Friday, November 23, 2007

Let's Talk Turkey

First, let's talk about the saying that "you should always listen to your mother". On Wednesday night, before the race, my mom said to me, "What you are going to do if it rains in the morning?" I replied, "I guess I'll run". She then said, "But won't that be unhealthy and aren't you running to raise money for a cause promoting health?" You really can't argue with that.

On Wednesday morning at 5:30 AM, there was thunder and lightning in the distance. Doug logged on to weather.com to view the current radar map. The good news was that it was 64 or 65 degrees outside, and according to the website, the big green blob was to pass directly north and slightly south of the course.

So much for accurate weather forecasting. Crossing the bridge to the starting line, it started to drizzle ("I can do drizzle", I thought to myself ... "at least it's not cold"). Little beeps sounded as I crossed the start line (about 6 or 7 minutes after the gun time). Adrenaline rushing, feet pounding the pavement, runners with garbage bags over their heads, a walker with an umbrella, all united in the darkness before the dawn. But we never actually "saw" the dawn, because somewhere between mile 1 and mile 2, the heavens broke open. Thus began the downpour, which was to come and go for 11 of the 13 miles (intermittent downpours and drizzle).

Yes, it RAINED for MOST of the race.

At mile 2, I called Doug and said, "When you meet me at the finish line, can you bring me a change of clothes?"

Somewhere between mile 4 and 5, my shoes got soggy and started to slush.

Just when I would think it had stopped raining, it would start again ... but for the most part, I just had to laugh. Because it would have been way too easy to cry and call to be picked up. So like lemmings, we all moved forward. One of the runners in front of me raised up his hands in the air (out from under his garbage bag) and shouted "Thanks a lot Sonny, you couldn't have waited until after Thanksgiving?" <---- reference to GA Gov. Sonny Purdue who assembled everyone together in a united day of prayer for rain last week. Well, it was a hard one ... we needed the rain (and still do) so maybe spending the next few hours running/walking in the rain would be a small sacrifice to help fill the reservoirs. I'm fairly certain in that instant, I truly believed the rain would stop.

But it didn't.

The race itself was good (with the exception of soggy feet). It was like a chronicle of my almost 9 years in Atlanta. I ran by dozens of restaurants that Doug and I frequented, (and as I ran, it rained), past the Borders book store in Buckhead where we used to start or end our non-dates, past the MARTA stations I would take to the airport when I traveled for work(it was really raining hard here), past Lenox Mall where we visit Santa each year, past PRUMC, the very first church I attended in Atlanta(have I mentioned that it was raining?),
past Peachtree Christian, the church we attend each week and where we got married (the sun tried to break through the drizzle at this point), past the Peachtree club where we had our wedding reception(oh, and by the way, it rained on our wedding day), past the Fox theatre where I attended my first opera in Atlanta (and when Doug would go with me months later, we would smuggle in boxes of Junior mints), past Doug's apartment where he lived right before we got married, past the Capitol(the sun was trying to break through again by this point), and finally to Turner Field.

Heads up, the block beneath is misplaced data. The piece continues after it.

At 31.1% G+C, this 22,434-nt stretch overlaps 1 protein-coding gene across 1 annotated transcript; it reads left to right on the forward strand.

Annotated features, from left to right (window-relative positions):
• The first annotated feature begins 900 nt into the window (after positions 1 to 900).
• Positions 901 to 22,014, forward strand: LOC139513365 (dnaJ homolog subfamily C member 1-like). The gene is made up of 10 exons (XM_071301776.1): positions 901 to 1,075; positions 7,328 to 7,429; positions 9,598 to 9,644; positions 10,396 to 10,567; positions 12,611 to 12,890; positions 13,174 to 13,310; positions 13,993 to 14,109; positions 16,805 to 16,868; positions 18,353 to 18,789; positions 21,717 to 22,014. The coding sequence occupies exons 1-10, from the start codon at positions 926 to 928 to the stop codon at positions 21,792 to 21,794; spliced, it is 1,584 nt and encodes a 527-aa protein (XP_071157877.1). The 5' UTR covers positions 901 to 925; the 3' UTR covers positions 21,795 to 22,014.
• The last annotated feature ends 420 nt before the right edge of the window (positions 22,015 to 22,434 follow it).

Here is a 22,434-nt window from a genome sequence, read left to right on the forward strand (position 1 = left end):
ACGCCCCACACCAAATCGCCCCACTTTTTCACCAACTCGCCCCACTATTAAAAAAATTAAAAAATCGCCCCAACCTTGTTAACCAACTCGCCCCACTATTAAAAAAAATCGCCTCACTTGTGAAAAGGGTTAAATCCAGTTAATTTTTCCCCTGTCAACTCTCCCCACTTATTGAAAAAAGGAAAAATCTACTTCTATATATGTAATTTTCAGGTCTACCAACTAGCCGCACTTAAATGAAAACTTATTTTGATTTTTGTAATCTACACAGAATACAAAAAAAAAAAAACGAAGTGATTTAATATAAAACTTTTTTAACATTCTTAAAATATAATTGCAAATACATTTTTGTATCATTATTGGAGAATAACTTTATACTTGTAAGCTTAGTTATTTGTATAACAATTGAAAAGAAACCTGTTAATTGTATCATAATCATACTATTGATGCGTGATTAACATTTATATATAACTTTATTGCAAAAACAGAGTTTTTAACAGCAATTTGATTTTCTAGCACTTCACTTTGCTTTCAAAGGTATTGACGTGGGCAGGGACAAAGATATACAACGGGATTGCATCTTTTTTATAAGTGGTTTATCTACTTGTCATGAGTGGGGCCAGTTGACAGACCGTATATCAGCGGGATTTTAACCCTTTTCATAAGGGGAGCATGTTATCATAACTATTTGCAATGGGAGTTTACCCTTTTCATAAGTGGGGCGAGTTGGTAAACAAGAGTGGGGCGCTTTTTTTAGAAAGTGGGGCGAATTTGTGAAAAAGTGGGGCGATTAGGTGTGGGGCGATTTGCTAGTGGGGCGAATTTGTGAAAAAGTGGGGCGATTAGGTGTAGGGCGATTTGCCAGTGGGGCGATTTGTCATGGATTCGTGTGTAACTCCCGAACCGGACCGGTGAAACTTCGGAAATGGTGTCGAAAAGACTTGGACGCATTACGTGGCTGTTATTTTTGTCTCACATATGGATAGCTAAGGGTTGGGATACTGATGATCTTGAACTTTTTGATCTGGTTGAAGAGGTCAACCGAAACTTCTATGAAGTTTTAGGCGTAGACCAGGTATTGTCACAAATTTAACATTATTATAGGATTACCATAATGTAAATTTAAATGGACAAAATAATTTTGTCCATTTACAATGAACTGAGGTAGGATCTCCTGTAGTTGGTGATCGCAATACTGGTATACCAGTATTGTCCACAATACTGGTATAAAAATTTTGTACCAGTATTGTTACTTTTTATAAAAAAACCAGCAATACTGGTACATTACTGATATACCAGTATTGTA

For the most part, I ran down the hills and walked up the two big hills, but as Doug said, "I finished strong". He said I had the "face" ... the moment I crested the last hill and started running around the corner, thinking the end would be in sight, I was determined to finish this thing as quickly as I could. So, slush, squish, splat, slush, squish, splat, I crossed the line ... to insanity. It wasn't a long trip, though - since I was already so close.

A couple of notes:
1) No tears this time ... I was way too determined. Haven't cried yet ... and it's already been 24 hours - always a good sign.
2) Doug and Dominic were able to watch me cross the finish line (that was so cool!) Doug brought the change of clothes and coffee. He should be sainted.
3) My mom allowed me to lay on her sofa for the entire day (after providing a Thanksgiving feast fit for royalty - turkey, stuffing, mashed potatoes, sweet potatoes, corn pudding, green bean casserole, homemade applesauce, coleslaw, homemade bread, minestrone soup and meatballs<--it's an Italian thing ... ). My small contribution was to bake an apple and a pumpkin pie (which I did on Wednesday). 4) I did take another ice bath, like I said, I'm insane, but they really do make a difference. 5) I feel pretty good today (Friday) just a little tired. 6) I completed my second "13 miles" and my first official half marathon!!!!!


Now I have to get ready for 16 miles next week.

Sunday, November 18, 2007

Eight is Great!

I only did 8 miles on Saturday. It was fine ... it was good. I ran it in under 14 minutes a mile (ok, I know it isn't quite running). I played little mental games along the way ... you know, "I'll just run really, really fast until I get to that mailbox up ahead, then I'll take a break" ... then I would get to the mailbox, and say "OK, I'll keep running until I get to that crimson colored tree" ... and so forth. It was a decent run in all (although when I started it was 33 degrees outside ... and I was cold ... and trying to convince myself that running would keep me warm ... ).

In the end, I managed to run (not slog, not walk, but run) into the parking lot where the team was congregating ... I felt exhilarated. One of the coaches said, "Hey Lisa, how do you feel?" I said, "Not too bad, no tears this week!". He laughed ... it was all good.

I went home, stretched (no ice bath this week, it was really cold outside), ate, stretched some more, went to the chiropractor ... had a photo shoot at the house ... all good. No tears, none at all! I was on a roll!

Dominic was in bed asleep by 8pm. Doug said, "Do you want to watch a movie?" And then it happened ... after a positive, high energy day, feel good day, the "Blockbuster mailer" was opened and the DVD inserted into the player. Heavy sigh - can't quite remember when this movie was actually put into the movie "queue". Must remember to edit it soon.

Griffin and Phoenix.